Embryo Gene Expression In Response To Maternal Supplementation With Glycogenic Precursors In The Rabbit | 17157
ISSN: 2155-952X

Journal of Biotechnology & Biomaterials
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Embryo gene expression in response to maternal supplementation with glycogenic precursors in the rabbit

5th World Congress on Biotechnology

O G Sakr, M Arias-?lvarez, R M Garc?a-Garc?a, P L Lorenzo, A Guti?rrez-Ad?n, A Gonz?lez-Bulnes and P G Rebollar

Posters: J Biotechnol Biomater

DOI: 10.4172/2155-952X.S1.028

Disturbing maternal metabolism during the first pregnancy and postpartum period is associated with sub fertility in rabbit does. Nutritional strategies can be used during those periods and its effects to improve reproductive management may affect periconceptional events and early embryo development. The goal was to elucidate if treatment with a glycogenic precursor such as propylene glycol (PG) could affect the maternal metabolic profile, follicular and oocyte quality and gene expression patterns in early embryos. Rabbit does were supplemented with 2.5% (v/v) PG from either mid-pregnancy and for 25 days of lactation (PG-GL group); only during lactation (PG-L group); or were not treated (control group). Ovarian parameters and embryos were studied at the end of treatment. At parturition serum non-esterified fatty acid concentrations increased whilst insulin decreased in all groups. Maternal feed intake was reduced in PG-supplemented does but glycaemia was maintained during the experimental period. When PG was suppressed, blood insulin immediately increased in PG-groups, but no differences in follicular population, follicular atresia, and nuclear and cytoplasmic oocyte maturation were observed compared with non-treated animals. Although embryo development was similar among groups, mRNA of SLC2A4, INSR, IGF1R, PLAC8, COX2 and IGF2R were up regulated in the blastocysts of PG-GL does. Transcripts of SOD1 were lower in PG-L embryos; but NOS3 and TP53 were similar among groups. PG did not affect the maternal metabolic profile during the postpartum period, nor the ovarian response or number of embryos developed. Nonetheless,PG supplied from mid-pregnancy modified mRNA transcripts involved in some important developmental and metabolic events in the blastocysts of those females. More experiments are needed to elucidate the physiological consequence of these results.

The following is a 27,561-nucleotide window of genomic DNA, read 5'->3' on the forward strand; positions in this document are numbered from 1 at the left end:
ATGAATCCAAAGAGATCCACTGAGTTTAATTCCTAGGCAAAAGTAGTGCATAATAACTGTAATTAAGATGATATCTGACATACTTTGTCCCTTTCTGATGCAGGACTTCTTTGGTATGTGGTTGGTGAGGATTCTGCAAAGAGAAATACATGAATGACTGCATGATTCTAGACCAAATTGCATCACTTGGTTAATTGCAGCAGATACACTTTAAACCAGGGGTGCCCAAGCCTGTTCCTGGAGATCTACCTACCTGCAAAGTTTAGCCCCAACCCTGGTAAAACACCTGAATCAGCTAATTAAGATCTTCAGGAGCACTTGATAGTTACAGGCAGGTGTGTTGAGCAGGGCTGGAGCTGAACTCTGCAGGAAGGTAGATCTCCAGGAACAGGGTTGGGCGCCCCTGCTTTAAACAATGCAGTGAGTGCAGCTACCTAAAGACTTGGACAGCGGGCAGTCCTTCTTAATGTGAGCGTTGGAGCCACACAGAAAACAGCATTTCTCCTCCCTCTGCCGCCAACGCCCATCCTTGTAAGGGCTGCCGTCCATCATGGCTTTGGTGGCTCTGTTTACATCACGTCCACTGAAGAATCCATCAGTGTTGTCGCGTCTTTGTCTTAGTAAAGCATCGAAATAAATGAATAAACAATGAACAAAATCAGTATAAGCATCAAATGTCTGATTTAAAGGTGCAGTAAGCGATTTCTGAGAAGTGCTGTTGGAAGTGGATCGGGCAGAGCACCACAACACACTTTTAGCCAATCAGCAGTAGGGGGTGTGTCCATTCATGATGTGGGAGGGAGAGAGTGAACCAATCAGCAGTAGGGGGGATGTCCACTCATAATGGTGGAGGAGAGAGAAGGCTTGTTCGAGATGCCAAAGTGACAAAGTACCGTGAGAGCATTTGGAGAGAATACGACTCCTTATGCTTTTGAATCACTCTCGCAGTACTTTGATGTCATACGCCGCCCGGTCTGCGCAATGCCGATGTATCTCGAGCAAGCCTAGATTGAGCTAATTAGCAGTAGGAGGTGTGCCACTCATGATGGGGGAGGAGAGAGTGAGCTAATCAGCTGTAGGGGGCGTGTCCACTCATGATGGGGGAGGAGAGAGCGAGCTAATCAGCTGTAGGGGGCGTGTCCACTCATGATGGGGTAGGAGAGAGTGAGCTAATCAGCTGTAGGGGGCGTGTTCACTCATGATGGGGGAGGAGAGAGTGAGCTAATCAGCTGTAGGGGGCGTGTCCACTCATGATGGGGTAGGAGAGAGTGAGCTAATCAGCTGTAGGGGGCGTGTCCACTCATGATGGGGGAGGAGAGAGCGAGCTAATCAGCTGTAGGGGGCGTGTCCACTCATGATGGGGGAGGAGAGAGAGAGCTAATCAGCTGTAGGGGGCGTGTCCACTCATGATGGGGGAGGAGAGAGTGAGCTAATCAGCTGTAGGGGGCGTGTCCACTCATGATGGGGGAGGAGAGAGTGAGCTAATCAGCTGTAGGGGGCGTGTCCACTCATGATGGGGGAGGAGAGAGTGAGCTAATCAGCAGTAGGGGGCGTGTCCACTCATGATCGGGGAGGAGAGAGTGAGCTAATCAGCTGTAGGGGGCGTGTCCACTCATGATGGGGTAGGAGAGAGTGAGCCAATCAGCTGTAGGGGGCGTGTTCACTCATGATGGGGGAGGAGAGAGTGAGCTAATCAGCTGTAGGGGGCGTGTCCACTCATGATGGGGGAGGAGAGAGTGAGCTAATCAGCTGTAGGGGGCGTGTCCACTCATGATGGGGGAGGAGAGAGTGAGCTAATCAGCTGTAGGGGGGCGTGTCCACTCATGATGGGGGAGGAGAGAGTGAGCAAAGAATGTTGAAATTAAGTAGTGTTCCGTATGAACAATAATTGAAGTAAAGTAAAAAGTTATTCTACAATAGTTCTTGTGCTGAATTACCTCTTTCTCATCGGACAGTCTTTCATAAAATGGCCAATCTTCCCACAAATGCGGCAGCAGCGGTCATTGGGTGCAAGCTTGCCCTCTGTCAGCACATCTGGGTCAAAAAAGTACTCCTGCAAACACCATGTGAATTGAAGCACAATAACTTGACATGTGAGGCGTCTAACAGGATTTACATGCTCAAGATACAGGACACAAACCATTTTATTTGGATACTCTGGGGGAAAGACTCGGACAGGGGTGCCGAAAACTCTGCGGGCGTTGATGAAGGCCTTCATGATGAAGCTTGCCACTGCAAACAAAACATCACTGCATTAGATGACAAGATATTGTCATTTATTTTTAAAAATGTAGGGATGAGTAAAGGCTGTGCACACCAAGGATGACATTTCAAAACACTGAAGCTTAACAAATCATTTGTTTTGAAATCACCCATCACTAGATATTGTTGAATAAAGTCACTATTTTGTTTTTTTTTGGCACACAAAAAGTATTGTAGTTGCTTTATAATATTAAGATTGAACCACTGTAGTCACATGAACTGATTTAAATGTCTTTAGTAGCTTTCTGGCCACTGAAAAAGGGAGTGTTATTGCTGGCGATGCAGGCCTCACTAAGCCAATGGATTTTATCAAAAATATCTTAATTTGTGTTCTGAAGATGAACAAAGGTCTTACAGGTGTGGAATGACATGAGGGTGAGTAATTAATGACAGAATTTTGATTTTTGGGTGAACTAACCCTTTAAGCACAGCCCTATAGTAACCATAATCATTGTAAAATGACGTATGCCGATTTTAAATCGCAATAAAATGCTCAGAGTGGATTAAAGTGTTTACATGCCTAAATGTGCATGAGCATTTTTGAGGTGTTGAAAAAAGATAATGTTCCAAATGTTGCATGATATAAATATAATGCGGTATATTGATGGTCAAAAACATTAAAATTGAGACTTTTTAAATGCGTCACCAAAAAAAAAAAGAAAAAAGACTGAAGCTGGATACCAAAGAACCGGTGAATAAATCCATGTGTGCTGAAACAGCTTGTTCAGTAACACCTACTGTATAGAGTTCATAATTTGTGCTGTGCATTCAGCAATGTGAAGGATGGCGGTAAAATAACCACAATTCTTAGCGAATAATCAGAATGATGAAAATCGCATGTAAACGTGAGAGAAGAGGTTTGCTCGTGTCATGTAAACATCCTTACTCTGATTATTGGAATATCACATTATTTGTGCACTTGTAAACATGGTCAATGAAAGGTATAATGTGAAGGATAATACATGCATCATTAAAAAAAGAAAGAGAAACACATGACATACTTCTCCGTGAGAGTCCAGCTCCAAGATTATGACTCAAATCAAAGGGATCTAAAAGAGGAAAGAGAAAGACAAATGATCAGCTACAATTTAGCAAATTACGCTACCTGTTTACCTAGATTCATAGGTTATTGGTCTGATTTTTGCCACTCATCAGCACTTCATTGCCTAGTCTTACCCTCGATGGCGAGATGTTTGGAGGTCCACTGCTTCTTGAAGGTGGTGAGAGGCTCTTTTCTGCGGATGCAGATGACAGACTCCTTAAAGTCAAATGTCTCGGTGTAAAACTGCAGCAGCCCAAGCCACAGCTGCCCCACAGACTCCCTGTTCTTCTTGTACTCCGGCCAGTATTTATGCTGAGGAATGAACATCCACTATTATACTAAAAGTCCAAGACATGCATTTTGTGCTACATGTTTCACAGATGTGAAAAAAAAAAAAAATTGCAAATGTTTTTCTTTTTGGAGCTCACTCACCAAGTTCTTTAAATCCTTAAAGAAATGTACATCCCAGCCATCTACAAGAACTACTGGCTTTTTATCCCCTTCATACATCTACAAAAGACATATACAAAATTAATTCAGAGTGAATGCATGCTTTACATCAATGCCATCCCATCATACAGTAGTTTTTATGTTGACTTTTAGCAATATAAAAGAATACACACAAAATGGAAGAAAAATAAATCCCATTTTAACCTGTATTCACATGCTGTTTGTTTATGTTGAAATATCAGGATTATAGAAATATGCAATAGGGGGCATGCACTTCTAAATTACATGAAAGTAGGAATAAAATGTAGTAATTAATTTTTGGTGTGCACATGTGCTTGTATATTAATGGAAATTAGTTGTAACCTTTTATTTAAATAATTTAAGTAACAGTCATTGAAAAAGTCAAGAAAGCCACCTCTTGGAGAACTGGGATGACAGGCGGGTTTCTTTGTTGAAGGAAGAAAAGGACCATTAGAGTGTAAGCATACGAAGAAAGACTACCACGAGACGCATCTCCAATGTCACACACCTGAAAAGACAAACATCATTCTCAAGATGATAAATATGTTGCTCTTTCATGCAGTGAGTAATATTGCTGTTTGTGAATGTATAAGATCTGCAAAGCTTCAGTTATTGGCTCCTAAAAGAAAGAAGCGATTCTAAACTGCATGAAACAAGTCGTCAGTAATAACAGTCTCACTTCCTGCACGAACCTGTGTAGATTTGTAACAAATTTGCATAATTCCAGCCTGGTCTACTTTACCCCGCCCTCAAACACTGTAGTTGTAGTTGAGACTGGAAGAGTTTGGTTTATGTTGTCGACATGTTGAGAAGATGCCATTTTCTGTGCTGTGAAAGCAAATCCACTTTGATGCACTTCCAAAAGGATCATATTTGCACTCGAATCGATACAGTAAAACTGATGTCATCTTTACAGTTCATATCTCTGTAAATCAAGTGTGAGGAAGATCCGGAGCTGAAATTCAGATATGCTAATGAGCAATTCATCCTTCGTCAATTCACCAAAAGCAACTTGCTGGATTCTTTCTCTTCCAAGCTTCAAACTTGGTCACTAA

O G Sakr has completed his PhD from Polytechnic University of Madrid as he was awarded a personal scholarship. He is the director of Rabbit production unit in Faculty of agriculture, Egypt. He has made more than 16 presentations. He has published more than 8 papers in reputed scientific journals. He was awarded The Academic International publications in High Impact Factor Periodicals rewarded by Cairo University for 3 successive years.